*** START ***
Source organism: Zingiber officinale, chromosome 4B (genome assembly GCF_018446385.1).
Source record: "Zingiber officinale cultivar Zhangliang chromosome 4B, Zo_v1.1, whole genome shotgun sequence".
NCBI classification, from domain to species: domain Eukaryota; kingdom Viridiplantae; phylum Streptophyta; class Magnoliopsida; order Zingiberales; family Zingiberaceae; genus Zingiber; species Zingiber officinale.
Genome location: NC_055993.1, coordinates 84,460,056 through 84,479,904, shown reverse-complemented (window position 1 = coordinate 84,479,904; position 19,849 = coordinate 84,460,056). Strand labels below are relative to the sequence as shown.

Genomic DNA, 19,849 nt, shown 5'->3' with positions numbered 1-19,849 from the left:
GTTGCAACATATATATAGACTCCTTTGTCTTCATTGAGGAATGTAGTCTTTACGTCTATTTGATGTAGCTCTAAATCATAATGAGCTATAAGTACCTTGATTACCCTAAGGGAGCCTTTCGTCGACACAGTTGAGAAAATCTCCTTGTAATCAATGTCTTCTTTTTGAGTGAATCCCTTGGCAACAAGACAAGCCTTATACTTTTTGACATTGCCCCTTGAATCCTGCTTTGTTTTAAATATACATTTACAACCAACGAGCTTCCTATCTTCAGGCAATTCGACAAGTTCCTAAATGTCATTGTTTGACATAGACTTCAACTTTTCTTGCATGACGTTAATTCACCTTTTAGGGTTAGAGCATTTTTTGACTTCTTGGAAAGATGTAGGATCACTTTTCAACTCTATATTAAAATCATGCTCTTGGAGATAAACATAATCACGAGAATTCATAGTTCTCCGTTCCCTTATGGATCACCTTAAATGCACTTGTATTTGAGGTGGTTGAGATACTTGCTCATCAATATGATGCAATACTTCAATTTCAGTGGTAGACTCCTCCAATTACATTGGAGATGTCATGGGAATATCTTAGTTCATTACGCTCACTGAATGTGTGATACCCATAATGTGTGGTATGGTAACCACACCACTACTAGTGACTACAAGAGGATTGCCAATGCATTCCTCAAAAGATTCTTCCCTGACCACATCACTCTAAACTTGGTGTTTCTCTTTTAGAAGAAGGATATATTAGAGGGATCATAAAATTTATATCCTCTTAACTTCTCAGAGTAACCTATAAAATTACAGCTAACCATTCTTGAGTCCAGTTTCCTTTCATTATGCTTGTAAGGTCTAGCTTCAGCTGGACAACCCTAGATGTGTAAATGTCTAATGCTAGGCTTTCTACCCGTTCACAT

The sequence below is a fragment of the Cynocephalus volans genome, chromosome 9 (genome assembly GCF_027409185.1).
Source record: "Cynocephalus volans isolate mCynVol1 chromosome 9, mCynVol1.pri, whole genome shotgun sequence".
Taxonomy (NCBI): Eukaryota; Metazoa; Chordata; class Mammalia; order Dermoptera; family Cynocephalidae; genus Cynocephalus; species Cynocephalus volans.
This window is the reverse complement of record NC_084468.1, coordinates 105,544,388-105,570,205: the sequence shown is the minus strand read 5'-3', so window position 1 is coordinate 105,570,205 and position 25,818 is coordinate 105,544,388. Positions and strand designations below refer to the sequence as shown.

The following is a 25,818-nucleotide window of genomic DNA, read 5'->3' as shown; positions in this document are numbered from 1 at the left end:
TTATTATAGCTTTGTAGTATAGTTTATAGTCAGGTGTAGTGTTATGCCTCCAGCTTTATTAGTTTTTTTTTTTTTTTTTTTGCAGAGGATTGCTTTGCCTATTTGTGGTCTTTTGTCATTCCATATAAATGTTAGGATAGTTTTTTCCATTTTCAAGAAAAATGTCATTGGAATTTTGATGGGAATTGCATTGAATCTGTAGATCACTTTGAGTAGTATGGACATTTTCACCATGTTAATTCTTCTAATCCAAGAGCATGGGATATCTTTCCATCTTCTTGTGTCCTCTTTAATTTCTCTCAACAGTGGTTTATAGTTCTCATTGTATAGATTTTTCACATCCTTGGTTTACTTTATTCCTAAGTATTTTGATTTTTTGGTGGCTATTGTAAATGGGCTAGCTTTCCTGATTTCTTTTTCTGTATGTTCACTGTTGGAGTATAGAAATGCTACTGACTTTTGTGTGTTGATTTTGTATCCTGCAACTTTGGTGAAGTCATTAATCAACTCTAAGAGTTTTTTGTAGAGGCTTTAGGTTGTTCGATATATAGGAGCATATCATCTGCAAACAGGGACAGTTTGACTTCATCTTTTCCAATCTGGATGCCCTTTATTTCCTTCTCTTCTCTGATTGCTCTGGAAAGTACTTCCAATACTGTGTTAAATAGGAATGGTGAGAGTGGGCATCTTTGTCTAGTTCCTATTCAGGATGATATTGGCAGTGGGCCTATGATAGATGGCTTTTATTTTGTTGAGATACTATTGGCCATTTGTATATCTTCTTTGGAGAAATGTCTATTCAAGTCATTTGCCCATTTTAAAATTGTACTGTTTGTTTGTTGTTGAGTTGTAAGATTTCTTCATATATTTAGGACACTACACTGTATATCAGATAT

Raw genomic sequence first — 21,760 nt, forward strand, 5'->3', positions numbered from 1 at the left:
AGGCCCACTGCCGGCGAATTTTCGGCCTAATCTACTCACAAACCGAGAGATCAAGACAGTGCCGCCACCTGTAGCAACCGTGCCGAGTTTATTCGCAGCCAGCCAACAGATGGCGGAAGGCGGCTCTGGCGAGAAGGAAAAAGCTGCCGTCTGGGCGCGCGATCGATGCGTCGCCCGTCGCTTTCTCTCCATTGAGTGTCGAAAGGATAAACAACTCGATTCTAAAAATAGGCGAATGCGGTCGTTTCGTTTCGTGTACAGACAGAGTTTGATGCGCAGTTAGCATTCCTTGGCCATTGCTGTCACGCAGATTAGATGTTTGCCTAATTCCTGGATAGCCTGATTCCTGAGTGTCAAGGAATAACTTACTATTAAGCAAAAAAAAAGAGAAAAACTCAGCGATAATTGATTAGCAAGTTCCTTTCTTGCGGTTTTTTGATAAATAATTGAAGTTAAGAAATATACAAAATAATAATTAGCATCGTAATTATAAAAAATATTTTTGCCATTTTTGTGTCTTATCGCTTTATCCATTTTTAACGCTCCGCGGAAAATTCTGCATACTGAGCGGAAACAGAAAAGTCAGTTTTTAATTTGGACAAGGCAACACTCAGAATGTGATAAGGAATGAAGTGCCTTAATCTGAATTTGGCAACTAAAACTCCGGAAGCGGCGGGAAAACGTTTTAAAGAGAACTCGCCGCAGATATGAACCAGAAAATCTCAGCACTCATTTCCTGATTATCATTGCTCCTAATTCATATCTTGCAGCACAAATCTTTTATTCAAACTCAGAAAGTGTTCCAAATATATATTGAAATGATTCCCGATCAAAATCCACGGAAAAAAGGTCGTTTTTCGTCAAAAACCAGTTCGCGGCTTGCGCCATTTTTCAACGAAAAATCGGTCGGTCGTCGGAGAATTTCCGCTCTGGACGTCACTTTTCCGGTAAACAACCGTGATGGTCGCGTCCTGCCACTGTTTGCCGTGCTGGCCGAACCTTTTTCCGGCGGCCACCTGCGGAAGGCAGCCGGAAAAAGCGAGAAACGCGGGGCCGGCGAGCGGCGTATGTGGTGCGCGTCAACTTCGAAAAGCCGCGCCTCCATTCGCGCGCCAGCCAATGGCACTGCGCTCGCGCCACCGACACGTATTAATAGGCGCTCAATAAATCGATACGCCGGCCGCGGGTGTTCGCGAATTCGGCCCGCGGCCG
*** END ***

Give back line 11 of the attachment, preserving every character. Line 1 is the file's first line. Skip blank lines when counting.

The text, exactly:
The following is a 25,818-nucleotide window of genomic DNA, read 5'->3' as shown; positions in this document are numbered from 1 at the left end: